Breakfast of champions

A teacher brought a kindergartner to me this morning in tears from a stomachache. She explained: his grandpa gave him coffee for breakfast this morning. Brilliant. 


Caught red-handed

Spitfire has been coming to me at lunchtime with very high blood sugars, consistently over 300. I questioned them, and she'd tell me she'd had a juice or other snack recently after her blood sugar was low in class. Still suspicious, I mentioned this to the teacher at the 504 last week. Her teacher said she'd been taking Spitfire's word for it until then, but wouldn't be anymore after hearing what her blood sugars were by lunchtime. 

Sure enough, Monday morning, Spitfire told her teacher her blood sugar was 61 and she needed a snack. The teacher asked her to show her the meter, and at first, Spitfire tried to say that she didn't know how to look at the history. Too bad for her, the teacher is a diabetic herself, so she took it and scrolled back to find that her blood sugar wasn't 61, but 261 - only a difference of 200 (and a snack). By the time she got to me, her blood sugar was under 200, quite a feat for Spitfire, and today, it was again under 200. These were the first two consecutive days under 200 since school started. 

I had the unfortunate chore of calling Spitfire's mom to inform her of the incident, and calling a parent to tell them that their child is lying is no fun. She sounded helpless and defeated when I told her of the incident, and that I suspected that it's only the first time she's been caught; given her outrageous lunchtime blood sugars this year, she's probably been doing it for some time. Mom said she'd call the diabetes educator at the clinic she goes to for tips on helping Spitfire understand the seriousness of what she's been doing; whether she'll follow through on that is anyone's guess.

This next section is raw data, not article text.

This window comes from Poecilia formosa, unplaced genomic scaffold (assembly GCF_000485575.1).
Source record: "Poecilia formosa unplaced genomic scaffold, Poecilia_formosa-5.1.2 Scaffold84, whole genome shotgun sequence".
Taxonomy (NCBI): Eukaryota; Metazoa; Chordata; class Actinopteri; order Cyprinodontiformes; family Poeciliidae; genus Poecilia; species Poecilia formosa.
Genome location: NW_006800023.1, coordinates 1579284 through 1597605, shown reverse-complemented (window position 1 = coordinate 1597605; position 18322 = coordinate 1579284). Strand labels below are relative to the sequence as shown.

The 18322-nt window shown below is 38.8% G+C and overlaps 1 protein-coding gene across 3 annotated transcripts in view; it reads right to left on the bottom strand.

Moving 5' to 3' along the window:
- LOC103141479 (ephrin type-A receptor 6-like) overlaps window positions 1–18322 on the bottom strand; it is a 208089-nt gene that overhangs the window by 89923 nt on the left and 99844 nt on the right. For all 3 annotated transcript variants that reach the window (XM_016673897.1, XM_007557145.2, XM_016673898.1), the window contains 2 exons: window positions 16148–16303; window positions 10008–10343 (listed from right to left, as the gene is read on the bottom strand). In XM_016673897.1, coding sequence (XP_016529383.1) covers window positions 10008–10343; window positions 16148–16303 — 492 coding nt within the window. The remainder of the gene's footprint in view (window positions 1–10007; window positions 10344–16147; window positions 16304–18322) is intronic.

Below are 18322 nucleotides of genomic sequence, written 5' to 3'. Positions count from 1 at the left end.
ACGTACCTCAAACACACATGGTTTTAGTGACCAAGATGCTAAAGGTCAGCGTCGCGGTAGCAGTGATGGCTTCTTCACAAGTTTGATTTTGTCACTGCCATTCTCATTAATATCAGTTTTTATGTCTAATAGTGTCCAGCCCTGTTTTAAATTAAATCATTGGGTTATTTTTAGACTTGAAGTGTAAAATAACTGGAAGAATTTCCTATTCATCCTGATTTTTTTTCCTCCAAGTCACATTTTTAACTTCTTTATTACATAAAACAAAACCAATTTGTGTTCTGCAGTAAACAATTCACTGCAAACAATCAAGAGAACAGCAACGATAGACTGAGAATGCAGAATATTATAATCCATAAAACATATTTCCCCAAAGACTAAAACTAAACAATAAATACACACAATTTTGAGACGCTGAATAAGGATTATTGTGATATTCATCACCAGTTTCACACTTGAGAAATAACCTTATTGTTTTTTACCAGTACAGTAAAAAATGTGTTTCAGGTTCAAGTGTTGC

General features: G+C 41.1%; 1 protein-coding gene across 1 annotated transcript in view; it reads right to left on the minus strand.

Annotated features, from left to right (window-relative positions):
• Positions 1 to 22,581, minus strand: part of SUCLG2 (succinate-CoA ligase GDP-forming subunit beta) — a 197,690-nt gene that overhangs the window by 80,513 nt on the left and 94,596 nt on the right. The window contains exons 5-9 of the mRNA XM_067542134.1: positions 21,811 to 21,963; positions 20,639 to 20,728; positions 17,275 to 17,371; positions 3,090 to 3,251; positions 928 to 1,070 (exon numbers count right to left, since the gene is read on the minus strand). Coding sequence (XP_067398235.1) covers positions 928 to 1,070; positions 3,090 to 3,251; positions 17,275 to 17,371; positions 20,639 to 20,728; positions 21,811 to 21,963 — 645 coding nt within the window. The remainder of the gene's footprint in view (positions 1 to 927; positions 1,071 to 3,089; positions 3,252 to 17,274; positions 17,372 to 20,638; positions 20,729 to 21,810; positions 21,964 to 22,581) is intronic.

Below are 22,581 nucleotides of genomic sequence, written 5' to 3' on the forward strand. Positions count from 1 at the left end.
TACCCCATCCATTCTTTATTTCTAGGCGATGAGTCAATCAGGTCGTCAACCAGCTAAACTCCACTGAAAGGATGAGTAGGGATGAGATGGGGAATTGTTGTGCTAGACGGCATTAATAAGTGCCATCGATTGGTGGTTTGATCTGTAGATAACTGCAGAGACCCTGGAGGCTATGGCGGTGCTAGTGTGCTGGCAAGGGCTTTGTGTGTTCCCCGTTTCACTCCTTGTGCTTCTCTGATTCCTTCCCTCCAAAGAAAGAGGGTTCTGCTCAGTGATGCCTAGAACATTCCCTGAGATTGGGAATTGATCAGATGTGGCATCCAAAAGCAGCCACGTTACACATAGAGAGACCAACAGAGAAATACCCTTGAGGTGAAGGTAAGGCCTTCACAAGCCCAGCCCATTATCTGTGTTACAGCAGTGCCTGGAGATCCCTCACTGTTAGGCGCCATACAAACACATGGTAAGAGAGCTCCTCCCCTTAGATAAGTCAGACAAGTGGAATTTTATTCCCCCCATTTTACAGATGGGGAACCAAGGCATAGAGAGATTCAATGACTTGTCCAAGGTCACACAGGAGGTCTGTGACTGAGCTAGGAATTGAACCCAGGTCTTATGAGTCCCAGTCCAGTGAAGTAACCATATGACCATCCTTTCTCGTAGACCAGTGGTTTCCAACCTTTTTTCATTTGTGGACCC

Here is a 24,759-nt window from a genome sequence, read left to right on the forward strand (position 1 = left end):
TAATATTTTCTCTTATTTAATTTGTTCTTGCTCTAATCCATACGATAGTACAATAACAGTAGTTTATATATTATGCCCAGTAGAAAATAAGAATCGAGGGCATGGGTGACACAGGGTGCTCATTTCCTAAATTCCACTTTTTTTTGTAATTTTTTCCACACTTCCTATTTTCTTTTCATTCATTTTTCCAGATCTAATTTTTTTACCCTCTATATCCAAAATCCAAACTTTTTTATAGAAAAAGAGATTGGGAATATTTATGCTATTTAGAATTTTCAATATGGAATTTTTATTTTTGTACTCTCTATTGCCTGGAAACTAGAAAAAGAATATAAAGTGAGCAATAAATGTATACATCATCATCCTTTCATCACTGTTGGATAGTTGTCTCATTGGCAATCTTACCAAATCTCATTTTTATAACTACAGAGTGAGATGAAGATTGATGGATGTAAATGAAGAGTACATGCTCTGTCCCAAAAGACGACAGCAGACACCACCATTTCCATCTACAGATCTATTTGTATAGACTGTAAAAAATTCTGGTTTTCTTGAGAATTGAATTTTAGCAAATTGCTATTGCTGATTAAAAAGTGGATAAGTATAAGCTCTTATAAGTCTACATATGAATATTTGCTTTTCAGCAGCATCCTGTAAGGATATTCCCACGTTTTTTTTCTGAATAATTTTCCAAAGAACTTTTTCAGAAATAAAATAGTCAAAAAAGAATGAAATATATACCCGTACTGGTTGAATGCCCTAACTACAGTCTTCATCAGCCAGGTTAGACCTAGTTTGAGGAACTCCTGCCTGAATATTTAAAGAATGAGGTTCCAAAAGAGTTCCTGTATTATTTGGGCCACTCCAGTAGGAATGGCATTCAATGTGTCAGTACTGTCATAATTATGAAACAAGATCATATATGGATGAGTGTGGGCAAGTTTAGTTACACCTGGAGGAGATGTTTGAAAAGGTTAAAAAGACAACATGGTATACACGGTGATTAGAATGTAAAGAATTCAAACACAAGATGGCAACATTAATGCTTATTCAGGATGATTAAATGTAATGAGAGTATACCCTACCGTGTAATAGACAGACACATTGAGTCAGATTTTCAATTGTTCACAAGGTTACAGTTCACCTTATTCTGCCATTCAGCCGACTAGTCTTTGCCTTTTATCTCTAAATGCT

Regardless, I'm glad Spitfire's teacher is as on top of it as one can get, and at least I was able to voice my concerns about Spitfire's carefree attitude about the whole thing to her mom. 


Parents, part 5420754

We were supposed to hold a 504 for Spitfire yesterday with her mom. Spitfire's mom had confirmed she'd be there, and I was looking forward to it. Her blood sugar has been wildly out of control this year, regularly over 350, and I wanted to talk to her about what we can do to get her to start taking her diabetes seriously. Well, mom didn't show, the meeting was cancelled, and Spitfire was conveniently absent today. She's also been ignoring our calls when Spitfire's needed her.

I will never be able to understand how a parent can not take her daughter's medical condition seriously.

Side note, my apologies for posting issues and posting late. I write them and don't always remember the "Publish" button.


I hate being undermined by my own colleagues. I can't stand when I work with a student, convince them to tough whatever the issue is out and stay at school, and a teacher walks into my office and pours on the pity for the student, reducing them to tears, and sometimes even suggests that they go home.

Once I found the doctor's note, I told Pink Eye student's teacher (below) that he could stay at school. I explained that I knew the kiddo, and that it's a recurring issue, but not to worry unless it shows other symptoms of pink eye, which I spelled out for her. What does she do? Send him to my office to "look again" and emailed me a list of phantom symptoms I guess she thought she saw. Ugh. Why ask my input if you won't listen to it?